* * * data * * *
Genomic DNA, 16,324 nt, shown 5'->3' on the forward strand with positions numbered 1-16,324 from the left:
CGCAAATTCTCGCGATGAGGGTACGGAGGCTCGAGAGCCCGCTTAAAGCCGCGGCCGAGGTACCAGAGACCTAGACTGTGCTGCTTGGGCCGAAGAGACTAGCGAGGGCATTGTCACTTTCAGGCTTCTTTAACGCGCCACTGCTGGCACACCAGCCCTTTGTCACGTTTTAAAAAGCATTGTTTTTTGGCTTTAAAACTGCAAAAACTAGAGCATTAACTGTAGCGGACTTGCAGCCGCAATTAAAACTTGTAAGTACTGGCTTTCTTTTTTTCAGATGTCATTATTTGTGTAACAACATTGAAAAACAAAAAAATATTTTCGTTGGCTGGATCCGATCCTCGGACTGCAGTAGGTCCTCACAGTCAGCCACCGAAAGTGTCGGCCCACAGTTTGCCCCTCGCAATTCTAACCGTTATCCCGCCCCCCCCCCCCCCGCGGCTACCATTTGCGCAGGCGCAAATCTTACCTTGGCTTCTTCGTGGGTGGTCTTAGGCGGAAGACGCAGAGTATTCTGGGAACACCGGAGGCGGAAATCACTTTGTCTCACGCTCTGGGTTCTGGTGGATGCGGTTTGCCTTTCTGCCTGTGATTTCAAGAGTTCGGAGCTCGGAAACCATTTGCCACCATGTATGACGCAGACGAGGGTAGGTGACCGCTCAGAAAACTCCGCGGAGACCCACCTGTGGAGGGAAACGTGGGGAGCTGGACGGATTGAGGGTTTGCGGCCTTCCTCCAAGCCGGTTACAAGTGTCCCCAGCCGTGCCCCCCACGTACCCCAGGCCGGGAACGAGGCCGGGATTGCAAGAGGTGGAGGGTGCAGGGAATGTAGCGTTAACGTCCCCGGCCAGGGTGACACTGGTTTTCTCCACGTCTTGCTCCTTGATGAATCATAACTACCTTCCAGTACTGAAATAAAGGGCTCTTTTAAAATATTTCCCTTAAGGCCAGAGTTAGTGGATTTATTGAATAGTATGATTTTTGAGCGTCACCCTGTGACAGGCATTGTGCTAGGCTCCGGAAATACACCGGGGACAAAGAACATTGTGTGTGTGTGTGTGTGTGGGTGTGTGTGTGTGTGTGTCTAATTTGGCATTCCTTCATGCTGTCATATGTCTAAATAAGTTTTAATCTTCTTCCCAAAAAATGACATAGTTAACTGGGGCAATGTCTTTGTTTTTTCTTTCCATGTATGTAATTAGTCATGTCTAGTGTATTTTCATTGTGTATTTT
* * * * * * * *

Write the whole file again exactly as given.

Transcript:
Genomic DNA, 16,324 nt, shown 5'->3' on the forward strand with positions numbered 1-16,324 from the left:
CGCAAATTCTCGCGATGAGGGTACGGAGGCTCGAGAGCCCGCTTAAAGCCGCGGCCGAGGTACCAGAGACCTAGACTGTGCTGCTTGGGCCGAAGAGACTAGCGAGGGCATTGTCACTTTCAGGCTTCTTTAACGCGCCACTGCTGGCACACCAGCCCTTTGTCACGTTTTAAAAAGCATTGTTTTTTGGCTTTAAAACTGCAAAAACTAGAGCATTAACTGTAGCGGACTTGCAGCCGCAATTAAAACTTGTAAGTACTGGCTTTCTTTTTTTCAGATGTCATTATTTGTGTAACAACATTGAAAAACAAAAAAATATTTTCGTTGGCTGGATCCGATCCTCGGACTGCAGTAGGTCCTCACAGTCAGCCACCGAAAGTGTCGGCCCACAGTTTGCCCCTCGCAATTCTAACCGTTATCCCGCCCCCCCCCCCCCCGCGGCTACCATTTGCGCAGGCGCAAATCTTACCTTGGCTTCTTCGTGGGTGGTCTTAGGCGGAAGACGCAGAGTATTCTGGGAACACCGGAGGCGGAAATCACTTTGTCTCACGCTCTGGGTTCTGGTGGATGCGGTTTGCCTTTCTGCCTGTGATTTCAAGAGTTCGGAGCTCGGAAACCATTTGCCACCATGTATGACGCAGACGAGGGTAGGTGACCGCTCAGAAAACTCCGCGGAGACCCACCTGTGGAGGGAAACGTGGGGAGCTGGACGGATTGAGGGTTTGCGGCCTTCCTCCAAGCCGGTTACAAGTGTCCCCAGCCGTGCCCCCCACGTACCCCAGGCCGGGAACGAGGCCGGGATTGCAAGAGGTGGAGGGTGCAGGGAATGTAGCGTTAACGTCCCCGGCCAGGGTGACACTGGTTTTCTCCACGTCTTGCTCCTTGATGAATCATAACTACCTTCCAGTACTGAAATAAAGGGCTCTTTTAAAATATTTCCCTTAAGGCCAGAGTTAGTGGATTTATTGAATAGTATGATTTTTGAGCGTCACCCTGTGACAGGCATTGTGCTAGGCTCCGGAAATACACCGGGGACAAAGAACATTGTGTGTGTGTGTGTGTGTGGGTGTGTGTGTGTGTGTGTCTAATTTGGCATTCCTTCATGCTGTCATATGTCTAAATAAGTTTTAATCTTCTTCCCAAAAAATGACATAGTTAACTGGGGCAATGTCTTTGTTTTTTCTTTCCATGTATGTAATTAGTCATGTCTAGTGTATTTTCATTGTGTATTTT